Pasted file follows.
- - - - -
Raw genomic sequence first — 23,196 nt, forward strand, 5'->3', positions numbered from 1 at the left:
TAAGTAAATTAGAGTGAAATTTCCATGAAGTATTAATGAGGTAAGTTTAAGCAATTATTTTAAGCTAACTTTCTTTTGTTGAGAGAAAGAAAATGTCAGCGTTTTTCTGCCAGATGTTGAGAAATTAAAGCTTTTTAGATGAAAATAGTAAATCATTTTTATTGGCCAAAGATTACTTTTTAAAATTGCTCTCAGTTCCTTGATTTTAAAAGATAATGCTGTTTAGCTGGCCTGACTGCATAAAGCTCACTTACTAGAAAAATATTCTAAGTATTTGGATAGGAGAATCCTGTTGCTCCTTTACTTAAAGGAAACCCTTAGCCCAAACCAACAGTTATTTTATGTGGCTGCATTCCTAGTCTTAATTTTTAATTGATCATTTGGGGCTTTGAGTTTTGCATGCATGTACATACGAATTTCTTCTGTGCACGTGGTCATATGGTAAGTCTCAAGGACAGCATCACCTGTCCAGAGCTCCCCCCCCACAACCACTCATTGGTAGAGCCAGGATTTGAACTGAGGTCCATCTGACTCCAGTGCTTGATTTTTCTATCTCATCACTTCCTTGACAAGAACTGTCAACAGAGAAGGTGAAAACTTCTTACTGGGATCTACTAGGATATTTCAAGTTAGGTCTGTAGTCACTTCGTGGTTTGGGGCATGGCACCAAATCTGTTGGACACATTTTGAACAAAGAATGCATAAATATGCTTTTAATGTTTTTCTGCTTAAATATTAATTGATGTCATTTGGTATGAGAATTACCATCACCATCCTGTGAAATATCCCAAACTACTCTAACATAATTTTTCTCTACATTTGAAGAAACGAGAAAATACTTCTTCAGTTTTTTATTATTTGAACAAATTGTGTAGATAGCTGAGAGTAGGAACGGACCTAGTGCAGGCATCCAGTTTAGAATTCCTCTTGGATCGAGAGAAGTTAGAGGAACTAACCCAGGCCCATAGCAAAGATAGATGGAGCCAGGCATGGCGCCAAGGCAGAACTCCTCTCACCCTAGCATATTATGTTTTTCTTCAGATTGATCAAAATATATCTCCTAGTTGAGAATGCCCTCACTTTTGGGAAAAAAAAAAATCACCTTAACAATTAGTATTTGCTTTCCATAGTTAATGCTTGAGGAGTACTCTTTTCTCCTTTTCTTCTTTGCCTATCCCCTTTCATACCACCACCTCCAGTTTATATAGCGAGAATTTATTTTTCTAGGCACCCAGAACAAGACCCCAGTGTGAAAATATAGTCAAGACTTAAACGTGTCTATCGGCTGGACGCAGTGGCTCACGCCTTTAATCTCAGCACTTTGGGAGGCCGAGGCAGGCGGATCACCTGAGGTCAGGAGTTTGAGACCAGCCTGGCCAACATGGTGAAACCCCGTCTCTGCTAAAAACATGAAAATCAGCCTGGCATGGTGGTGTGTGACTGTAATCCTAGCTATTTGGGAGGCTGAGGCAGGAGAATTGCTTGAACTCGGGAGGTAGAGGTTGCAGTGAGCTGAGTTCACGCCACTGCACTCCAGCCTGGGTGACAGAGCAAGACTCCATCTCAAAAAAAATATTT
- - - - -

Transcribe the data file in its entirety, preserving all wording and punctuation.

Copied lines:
Raw genomic sequence first — 23,196 nt, forward strand, 5'->3', positions numbered from 1 at the left:
TAAGTAAATTAGAGTGAAATTTCCATGAAGTATTAATGAGGTAAGTTTAAGCAATTATTTTAAGCTAACTTTCTTTTGTTGAGAGAAAGAAAATGTCAGCGTTTTTCTGCCAGATGTTGAGAAATTAAAGCTTTTTAGATGAAAATAGTAAATCATTTTTATTGGCCAAAGATTACTTTTTAAAATTGCTCTCAGTTCCTTGATTTTAAAAGATAATGCTGTTTAGCTGGCCTGACTGCATAAAGCTCACTTACTAGAAAAATATTCTAAGTATTTGGATAGGAGAATCCTGTTGCTCCTTTACTTAAAGGAAACCCTTAGCCCAAACCAACAGTTATTTTATGTGGCTGCATTCCTAGTCTTAATTTTTAATTGATCATTTGGGGCTTTGAGTTTTGCATGCATGTACATACGAATTTCTTCTGTGCACGTGGTCATATGGTAAGTCTCAAGGACAGCATCACCTGTCCAGAGCTCCCCCCCCACAACCACTCATTGGTAGAGCCAGGATTTGAACTGAGGTCCATCTGACTCCAGTGCTTGATTTTTCTATCTCATCACTTCCTTGACAAGAACTGTCAACAGAGAAGGTGAAAACTTCTTACTGGGATCTACTAGGATATTTCAAGTTAGGTCTGTAGTCACTTCGTGGTTTGGGGCATGGCACCAAATCTGTTGGACACATTTTGAACAAAGAATGCATAAATATGCTTTTAATGTTTTTCTGCTTAAATATTAATTGATGTCATTTGGTATGAGAATTACCATCACCATCCTGTGAAATATCCCAAACTACTCTAACATAATTTTTCTCTACATTTGAAGAAACGAGAAAATACTTCTTCAGTTTTTTATTATTTGAACAAATTGTGTAGATAGCTGAGAGTAGGAACGGACCTAGTGCAGGCATCCAGTTTAGAATTCCTCTTGGATCGAGAGAAGTTAGAGGAACTAACCCAGGCCCATAGCAAAGATAGATGGAGCCAGGCATGGCGCCAAGGCAGAACTCCTCTCACCCTAGCATATTATGTTTTTCTTCAGATTGATCAAAATATATCTCCTAGTTGAGAATGCCCTCACTTTTGGGAAAAAAAAAAATCACCTTAACAATTAGTATTTGCTTTCCATAGTTAATGCTTGAGGAGTACTCTTTTCTCCTTTTCTTCTTTGCCTATCCCCTTTCATACCACCACCTCCAGTTTATATAGCGAGAATTTATTTTTCTAGGCACCCAGAACAAGACCCCAGTGTGAAAATATAGTCAAGACTTAAACGTGTCTATCGGCTGGACGCAGTGGCTCACGCCTTTAATCTCAGCACTTTGGGAGGCCGAGGCAGGCGGATCACCTGAGGTCAGGAGTTTGAGACCAGCCTGGCCAACATGGTGAAACCCCGTCTCTGCTAAAAACATGAAAATCAGCCTGGCATGGTGGTGTGTGACTGTAATCCTAGCTATTTGGGAGGCTGAGGCAGGAGAATTGCTTGAACTCGGGAGGTAGAGGTTGCAGTGAGCTGAGTTCACGCCACTGCACTCCAGCCTGGGTGACAGAGCAAGACTCCATCTCAAAAAAAATATTT